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Total area: 105,490 ha
Administrative region: Located in central Taiwan, covering Jhuorensi rural township in Hualian County, Taoyuan rural township in Kaohsiung County, Sinyi rural township, Nantou County and Alishan rural township, Jiayi County.
Geology and Topography
Yushan is located in the heart of Taiwan spanning Hualien, Kaohsiung, Nantou and Chiayi counties. Yushan National Park is a typical subtropical high-mountain park and one of a handful of areas in Taiwan where the primitive appearance is preserved. The park covers the tallest mountain in NE Asia, the Mt. Jade main peak with an elevation of 3,952m. Areas nearby the Yushan and Central Mountain Range are mountainous. There is a wide range of vegetation and faunae vary as the altitude changes. Due to the high elevation and vigorous topological cuts, tall mountains and deep valleys are the distinctive topological features of the area. There are 30 mountains over 3000m tall in the area ranking at the top 100 mountains in Taiwan and about 70% of the park area is over 2000m above sea level. Fauna and Flora
Due to the changing topology and climate, plants grow luxuriantly in the area, thus nourishing diversified animal resources. Along the Raguragu River we even discover the Taiwan-unique Hemimyzon taitungensis and the Varicorhinus alticorpus (sharp-jaw barbell), the Formosan serow, Formosan sambar, Formosan black bear, the Formosan wild boar, the Formosan barking deer and the Formosan rock-monkey. They are quite active, large animals in the park. Due to the topological specialty of the park, gorges, rift valleys and wind gaps are found in the park with an altitude difference up to 3600m. Together with the changing climates, the park spans three climates: warm, temperate and cold climates. Therefore, there is a wide range of plants, including both subtropical vegetation and scenes on northern countries. Culture and History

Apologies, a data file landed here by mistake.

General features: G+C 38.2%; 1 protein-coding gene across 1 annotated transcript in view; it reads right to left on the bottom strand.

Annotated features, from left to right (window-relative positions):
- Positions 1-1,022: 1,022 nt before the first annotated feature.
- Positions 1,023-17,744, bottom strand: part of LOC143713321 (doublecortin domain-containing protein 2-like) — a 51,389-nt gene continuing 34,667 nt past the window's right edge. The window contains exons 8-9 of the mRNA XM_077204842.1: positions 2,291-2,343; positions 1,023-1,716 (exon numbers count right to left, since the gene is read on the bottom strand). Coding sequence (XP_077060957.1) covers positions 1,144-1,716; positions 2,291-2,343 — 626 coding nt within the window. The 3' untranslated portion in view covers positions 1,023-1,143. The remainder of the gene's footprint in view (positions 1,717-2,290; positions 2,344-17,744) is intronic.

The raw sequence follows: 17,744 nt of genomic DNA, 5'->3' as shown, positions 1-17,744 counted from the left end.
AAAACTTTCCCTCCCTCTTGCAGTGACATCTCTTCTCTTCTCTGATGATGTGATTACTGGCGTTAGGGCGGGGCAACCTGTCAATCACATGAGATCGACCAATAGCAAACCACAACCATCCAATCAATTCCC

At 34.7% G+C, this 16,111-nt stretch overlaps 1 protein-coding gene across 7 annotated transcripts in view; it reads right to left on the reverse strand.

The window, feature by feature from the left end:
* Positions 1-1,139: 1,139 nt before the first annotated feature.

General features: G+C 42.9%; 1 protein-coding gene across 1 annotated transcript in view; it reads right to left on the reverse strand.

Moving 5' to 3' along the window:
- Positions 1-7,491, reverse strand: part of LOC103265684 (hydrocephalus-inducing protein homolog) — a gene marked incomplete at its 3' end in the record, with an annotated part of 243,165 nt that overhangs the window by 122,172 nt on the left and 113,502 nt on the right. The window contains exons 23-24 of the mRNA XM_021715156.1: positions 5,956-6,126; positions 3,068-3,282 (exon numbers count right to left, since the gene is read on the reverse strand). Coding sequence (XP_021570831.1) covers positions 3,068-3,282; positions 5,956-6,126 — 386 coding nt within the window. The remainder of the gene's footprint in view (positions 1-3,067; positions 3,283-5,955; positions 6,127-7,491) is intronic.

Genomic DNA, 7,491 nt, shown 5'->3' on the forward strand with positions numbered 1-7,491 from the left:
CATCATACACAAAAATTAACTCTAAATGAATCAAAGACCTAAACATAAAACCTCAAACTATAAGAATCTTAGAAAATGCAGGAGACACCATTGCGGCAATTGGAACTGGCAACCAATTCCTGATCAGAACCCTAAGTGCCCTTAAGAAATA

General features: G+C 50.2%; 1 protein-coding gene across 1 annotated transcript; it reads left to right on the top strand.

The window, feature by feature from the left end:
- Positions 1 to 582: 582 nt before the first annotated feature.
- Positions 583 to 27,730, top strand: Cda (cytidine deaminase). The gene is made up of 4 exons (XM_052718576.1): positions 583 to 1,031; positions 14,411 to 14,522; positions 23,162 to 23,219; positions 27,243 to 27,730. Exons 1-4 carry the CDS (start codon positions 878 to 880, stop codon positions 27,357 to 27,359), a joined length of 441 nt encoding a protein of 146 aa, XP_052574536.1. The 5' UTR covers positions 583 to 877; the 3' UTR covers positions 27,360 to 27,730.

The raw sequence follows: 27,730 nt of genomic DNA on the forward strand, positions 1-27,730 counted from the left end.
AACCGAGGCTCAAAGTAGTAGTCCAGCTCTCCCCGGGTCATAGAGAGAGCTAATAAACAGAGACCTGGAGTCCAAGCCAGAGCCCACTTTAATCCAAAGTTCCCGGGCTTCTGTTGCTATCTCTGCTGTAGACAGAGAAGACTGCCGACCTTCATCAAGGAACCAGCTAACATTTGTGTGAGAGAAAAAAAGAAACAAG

The human inhabitation on Yushan can be traced back to 1000 years ago. Located on high elevation and far away from the city, only the Bunun Tribe is still living in the mountain. The Batongguan Historic Trail marks an important milestone of the aggressive cultivation of Taiwan during the Qing Dynasty and is a testament to the hardships of the Han Tribe to cultivate the mountain. The Batongguan Traversing Trail and the Guanshanyeu Protection Line tells of the heroic defense of the Bunun Tribe against the Japanese invasion during the Japanese Colonization.